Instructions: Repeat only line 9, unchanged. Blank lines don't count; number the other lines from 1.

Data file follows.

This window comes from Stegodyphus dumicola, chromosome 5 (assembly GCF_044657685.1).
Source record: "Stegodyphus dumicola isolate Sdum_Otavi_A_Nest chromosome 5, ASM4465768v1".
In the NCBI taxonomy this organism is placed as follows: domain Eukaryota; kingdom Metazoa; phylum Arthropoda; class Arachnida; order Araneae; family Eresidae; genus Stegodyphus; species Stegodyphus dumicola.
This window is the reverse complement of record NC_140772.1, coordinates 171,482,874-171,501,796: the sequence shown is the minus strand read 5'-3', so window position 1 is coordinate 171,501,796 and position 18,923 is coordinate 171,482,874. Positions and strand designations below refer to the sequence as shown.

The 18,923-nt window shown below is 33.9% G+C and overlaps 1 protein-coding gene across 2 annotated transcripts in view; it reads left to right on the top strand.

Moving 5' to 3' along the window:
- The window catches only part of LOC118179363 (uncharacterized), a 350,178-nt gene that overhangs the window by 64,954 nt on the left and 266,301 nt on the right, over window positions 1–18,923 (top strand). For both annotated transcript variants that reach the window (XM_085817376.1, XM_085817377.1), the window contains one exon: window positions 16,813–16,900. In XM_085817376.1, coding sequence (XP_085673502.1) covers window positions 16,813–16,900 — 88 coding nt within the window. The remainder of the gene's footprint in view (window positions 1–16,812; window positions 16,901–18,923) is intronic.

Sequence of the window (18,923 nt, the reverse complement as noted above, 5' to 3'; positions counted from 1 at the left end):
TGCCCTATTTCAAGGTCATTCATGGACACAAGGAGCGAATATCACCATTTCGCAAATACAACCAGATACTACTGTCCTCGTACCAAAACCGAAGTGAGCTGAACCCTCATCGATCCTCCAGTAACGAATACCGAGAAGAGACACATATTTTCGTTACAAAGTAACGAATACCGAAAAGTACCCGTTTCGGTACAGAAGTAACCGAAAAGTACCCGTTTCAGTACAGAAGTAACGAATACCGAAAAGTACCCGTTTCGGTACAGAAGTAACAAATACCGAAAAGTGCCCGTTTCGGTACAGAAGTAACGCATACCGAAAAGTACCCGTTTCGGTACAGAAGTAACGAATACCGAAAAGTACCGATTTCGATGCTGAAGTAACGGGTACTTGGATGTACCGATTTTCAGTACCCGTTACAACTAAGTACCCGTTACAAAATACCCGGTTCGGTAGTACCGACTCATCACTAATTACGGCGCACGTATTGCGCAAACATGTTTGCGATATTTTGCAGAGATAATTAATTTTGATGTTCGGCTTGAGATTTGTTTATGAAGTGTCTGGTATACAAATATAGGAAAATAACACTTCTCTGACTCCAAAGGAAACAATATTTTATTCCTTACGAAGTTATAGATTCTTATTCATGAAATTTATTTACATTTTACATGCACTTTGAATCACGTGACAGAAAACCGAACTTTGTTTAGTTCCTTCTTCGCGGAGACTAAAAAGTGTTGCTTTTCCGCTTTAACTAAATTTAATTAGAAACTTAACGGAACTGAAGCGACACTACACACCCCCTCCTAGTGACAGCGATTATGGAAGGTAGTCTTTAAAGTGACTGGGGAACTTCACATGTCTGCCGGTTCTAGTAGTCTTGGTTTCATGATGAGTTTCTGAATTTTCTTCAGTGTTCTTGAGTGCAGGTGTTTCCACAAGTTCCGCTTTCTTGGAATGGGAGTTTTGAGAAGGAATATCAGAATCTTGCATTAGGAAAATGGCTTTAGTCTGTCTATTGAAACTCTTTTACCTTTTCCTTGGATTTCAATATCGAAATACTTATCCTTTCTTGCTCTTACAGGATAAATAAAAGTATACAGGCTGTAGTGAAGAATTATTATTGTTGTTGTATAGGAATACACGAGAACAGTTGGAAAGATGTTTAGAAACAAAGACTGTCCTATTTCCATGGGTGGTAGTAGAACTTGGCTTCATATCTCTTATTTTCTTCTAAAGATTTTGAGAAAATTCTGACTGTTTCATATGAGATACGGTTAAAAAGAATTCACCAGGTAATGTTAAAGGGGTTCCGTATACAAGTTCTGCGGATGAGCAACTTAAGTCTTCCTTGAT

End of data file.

TGCCCTATTTCAAGGTCATTCATGGACACAAGGAGCGAATATCACCATTTCGCAAATACAACCAGATACTACTGTCCTCGTACCAAAACCGAAGTGAGCTGAACCCTCATCGATCCTCCAGTAACGAATACCGAGAAGAGACACATATTTTCGTTACAAAGTAACGAATACCGAAAAGTACCCGTTTCGGTACAGAAGTAACCGAAAAGTACCCGTTTCAGTACAGAAGTAACGAATACCGAAAAGTACCCGTTTCGGTACAGAAGTAACAAATACCGAAAAGTGCCCGTTTCGGTACAGAAGTAACGCATACCGAAAAGTACCCGTTTCGGTACAGAAGTAACGAATACCGAAAAGTACCGATTTCGATGCTGAAGTAACGGGTACTTGGATGTACCGATTTTCAGTACCCGTTACAACTAAGTACCCGTTACAAAATACCCGGTTCGGTAGTACCGACTCATCACTAATTACGGCGCACGTATTGCGCAAACATGTTTGCGATATTTTGCAGAGATAATTAATTTTGATGTTCGGCTTGAGATTTGTTTATGAAGTGTCTGGTATACAAATATAGGAAAATAACACTTCTCTGACTCCAAAGGAAACAATATTTTATTCCTTACGAAGTTATAGATTCTTATTCATGAAATTTATTTACATTTTACATGCACTTTGAATCACGTGACAGAAAACCGAACTTTGTTTAGTTCCTTCTTCGCGGAGACTAAAAAGTGTTGCTTTTCCGCTTTAACTAAATTTAATTAGAAACTTAACGGAACTGAAGCGACACTACACACCCCCTCCTAGTGACAGCGATTATGGAAGGTAGTCTTTAAAGTGACTGGGGAACTTCACATGTCTGCCGGTTCTAGTAGTCTTGGTTTCATGATGAGTTTCTGAATTTTCTTCAGTGTTCTTGAGTGCAGGTGTTTCCACAAGTTCCGCTTTCTTGGAATGGGAGTTTTGAGAAGGAATATCAGAATCTTGCATTAGGAAAATGGCTTTAGTCTGTCTATTGAAACTCTTTTACCTTTTCCTTGGATTTCAATATCGAAATACTTATCCTTTCTTGCTCTTACAGGATAAATAAAAGTATACAGGCTGTAGTGAAGAATTATTATTGTTGTTGTATAGGAATACACGAGAACAGTTGGAAAGATGTTTAGAAACAAAGACTGTCCTATTTCCATGGGTGGTAGTAGAACTTGGCTTCATATCTCTTATTTTCTTCTAAAGATTTTGAGAAAATTCTGACTGTTTCATATGAGATACGGTTAAAAAGAATTCACCAGGTAATGTTAAAGGGGTTCCGTATACAAGTTCTGCGGATGAGCAACTTAAGTCTTCCTTGAT